I know you’re afraid one of them might try
to attach itself to your eye,
but that doesn’t mean you’re dead
already. It means it is trying to make you
sing opera or howl
at the drain. Watch the lacerated
hair fly into symbiosis. Watch the hair
coming from her lovely wart
begin performing tattoos on
unsuspecting passersby.

The tattoos might grow
into tuberoses, rampions exploding
out the hair of a new Rapunzel
who will never be stuck in a tower.
The trapdoor shower shows us all
a discernible way home,
strand by strand, flying up
to the new hybrid magpie nest.
Even if you’re missing an eye,
all of the empty holes can be named
and with each name,
some unexpected
reverence renewed.

{ X }

Continue reading “Never Be Stuck” – Poetry by j/j hastain & Juliet Cook

“The Monster Study” – Fiction by Andrew Davie

“The Monster Study” is Andrew Davie‘s nightmarish short story from our Spring 2017 issue.

{ 2014 }

DURING HIS TRIAL AT THE EXTRAORDINARY CHAMBERS in the Courts of Cambodia, Number 2 was asked how he could perpetrate such vile actions against fellow human beings? Silence followed as he stared blankly, a former party leader turned pariah.

The ceiling fans did little to cool the room, which had now housed the attendees for almost seven hours. Pressed shirts, which still reeked of moth balls and chemicals, now shone like they had been rubbed down with ham.

When he failed to respond, his crimes were repeated by one of the co-prosecutors. It took fifteen minutes to go through each particular count and subset. Spectators in the audience often had to leave the proceedings; their wailing could be heard just outside the room, piercing lamentations. One person fainted, and another became sick.

Number 2, as he was referred to during his leadership, looked somewhat annoyed now, a frail elderly man whose accused crimes took place nearly forty years prior. The co-prosecutor wiped sweat from her brow, and continued, stating these crimes had been corroborated by Numbers 3 and 4, whose testimony had been heard mere days before this particular trial started. She appealed to his vanity. She made bold declarations, systematically destroying everything he supposedly held dear: his patriotism, his leadership. She stated how his admission of guilt might save him from a death sentence. When she finished her remarks, she looked drained, aged, like she’d recently been paroled and released from the grips of a fever.

Throughout it all, he did not betray his inscrutable countenance.

{ 1981 }

Wes Craven sits at his desk staring at his typewriter. He is forty-four years old, and already the director of two films, which will become cult classics, noted for their graphic and sexual violence. However, he’s still mulling over what he regards as a failure with his first studio picture, Swamp Thing.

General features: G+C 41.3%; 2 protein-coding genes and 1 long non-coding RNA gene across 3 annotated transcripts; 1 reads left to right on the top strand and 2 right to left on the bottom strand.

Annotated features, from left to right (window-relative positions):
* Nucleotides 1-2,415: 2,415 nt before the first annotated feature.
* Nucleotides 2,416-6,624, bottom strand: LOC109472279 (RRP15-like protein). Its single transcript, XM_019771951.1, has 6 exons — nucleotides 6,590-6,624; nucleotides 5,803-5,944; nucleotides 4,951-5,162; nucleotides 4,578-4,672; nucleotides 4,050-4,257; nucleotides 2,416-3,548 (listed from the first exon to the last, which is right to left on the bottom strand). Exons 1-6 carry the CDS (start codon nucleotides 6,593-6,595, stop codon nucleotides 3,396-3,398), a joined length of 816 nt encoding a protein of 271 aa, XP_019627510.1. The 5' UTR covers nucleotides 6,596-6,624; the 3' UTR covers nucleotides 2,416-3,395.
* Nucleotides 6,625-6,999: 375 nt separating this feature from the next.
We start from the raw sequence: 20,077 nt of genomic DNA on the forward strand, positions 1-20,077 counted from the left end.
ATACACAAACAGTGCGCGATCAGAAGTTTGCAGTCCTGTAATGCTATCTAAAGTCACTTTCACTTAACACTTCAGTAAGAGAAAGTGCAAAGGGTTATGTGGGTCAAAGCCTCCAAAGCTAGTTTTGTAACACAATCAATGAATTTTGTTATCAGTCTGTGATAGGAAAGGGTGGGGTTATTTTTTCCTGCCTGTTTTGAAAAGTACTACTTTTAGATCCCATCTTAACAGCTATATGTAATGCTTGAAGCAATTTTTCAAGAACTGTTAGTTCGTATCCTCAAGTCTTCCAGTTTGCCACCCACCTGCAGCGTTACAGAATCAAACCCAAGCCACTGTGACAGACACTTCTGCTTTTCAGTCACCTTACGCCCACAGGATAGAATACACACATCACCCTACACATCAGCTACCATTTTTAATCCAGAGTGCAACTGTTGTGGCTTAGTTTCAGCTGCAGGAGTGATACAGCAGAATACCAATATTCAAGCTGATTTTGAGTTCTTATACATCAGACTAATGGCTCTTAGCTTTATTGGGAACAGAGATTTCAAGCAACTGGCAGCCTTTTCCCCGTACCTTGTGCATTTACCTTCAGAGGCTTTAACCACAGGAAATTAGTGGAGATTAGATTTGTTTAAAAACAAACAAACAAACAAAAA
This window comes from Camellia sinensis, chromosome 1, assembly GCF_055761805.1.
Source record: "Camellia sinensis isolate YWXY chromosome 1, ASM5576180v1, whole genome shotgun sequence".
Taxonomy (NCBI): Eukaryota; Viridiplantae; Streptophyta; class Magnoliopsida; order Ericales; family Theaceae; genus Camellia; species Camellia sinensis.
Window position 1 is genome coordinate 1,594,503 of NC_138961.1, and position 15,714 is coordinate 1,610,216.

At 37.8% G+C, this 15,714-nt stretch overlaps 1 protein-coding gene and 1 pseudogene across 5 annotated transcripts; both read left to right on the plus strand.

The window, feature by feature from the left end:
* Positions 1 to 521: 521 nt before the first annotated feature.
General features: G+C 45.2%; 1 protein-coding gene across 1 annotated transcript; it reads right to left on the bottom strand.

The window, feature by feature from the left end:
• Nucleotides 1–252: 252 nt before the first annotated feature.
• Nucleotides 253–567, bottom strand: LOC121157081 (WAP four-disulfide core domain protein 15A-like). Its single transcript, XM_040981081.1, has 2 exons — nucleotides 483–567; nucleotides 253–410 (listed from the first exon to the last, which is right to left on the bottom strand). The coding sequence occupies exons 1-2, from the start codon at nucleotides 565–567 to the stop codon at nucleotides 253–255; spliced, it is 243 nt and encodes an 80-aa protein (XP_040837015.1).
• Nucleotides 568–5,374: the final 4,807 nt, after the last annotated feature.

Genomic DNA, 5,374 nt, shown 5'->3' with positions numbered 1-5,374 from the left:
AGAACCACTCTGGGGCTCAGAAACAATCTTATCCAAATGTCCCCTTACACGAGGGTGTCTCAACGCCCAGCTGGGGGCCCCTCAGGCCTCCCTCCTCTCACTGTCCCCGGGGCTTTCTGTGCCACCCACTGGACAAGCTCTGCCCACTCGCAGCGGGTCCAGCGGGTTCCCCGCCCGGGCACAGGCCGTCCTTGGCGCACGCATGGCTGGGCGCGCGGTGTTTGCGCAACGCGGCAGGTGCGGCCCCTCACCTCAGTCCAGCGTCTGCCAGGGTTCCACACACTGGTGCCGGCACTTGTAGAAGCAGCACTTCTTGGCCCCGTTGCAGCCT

What makes matters worse, his friend and occasional collaborator, Sean Cunningham, has borne a successful series with his Friday the 13th films. Originally dubbed a failure, the third movie, now boasting a hockey mask-wearing villain, recently displaced Poltergeist as the number one movie at the box office.

Craven continues to stare. The ideas are not coming, and the frustration builds.

An avid birder, he grabs his binoculars and walks the winding path near his house out into the sunshine. The woman jogging by has no concept, no idea; this man is responsible for some of the most deplorable cinematic scenes released in the last few years. Their ignorance always pleases him; how he resembles some corn-fed Midwesterner but lurking right beneath the surface the capability for such atrocity. Flaubert once wrote, “Be regular and ordinary in your life, so that you may be violent and original in your work.” This mantra epitomizes Wes Craven. Returning to his house, he goes out onto the porch with yesterday’s newspaper. He begins skipping around from byline to byline until something grabs his attention: Cambodian refugees who die in their sleep.

Craven’s heart beats a little faster.

He skims over technical jargon about cardiac arrhythmia, or Brugada Syndrome, as possible causes of death and reads an interview with an assistant medical examiner who had treated six who had died.

As Craven reads the examiner’s words, the idea begins to form in his mind.

There are no bullet wounds, no puncture or stab wounds, no signs of any trauma or foul play, the examiner says: “I’ve been searching through medical journals for the last few days, and the only thing I can tell you is those people were literally scared to death.”

Relatives of the deceased believe the deaths to be the work of Khmout Sukkhot, a demon of Asian folklore who kills you while you sleep. Continue reading “The Monster Study” – Fiction by Andrew Davie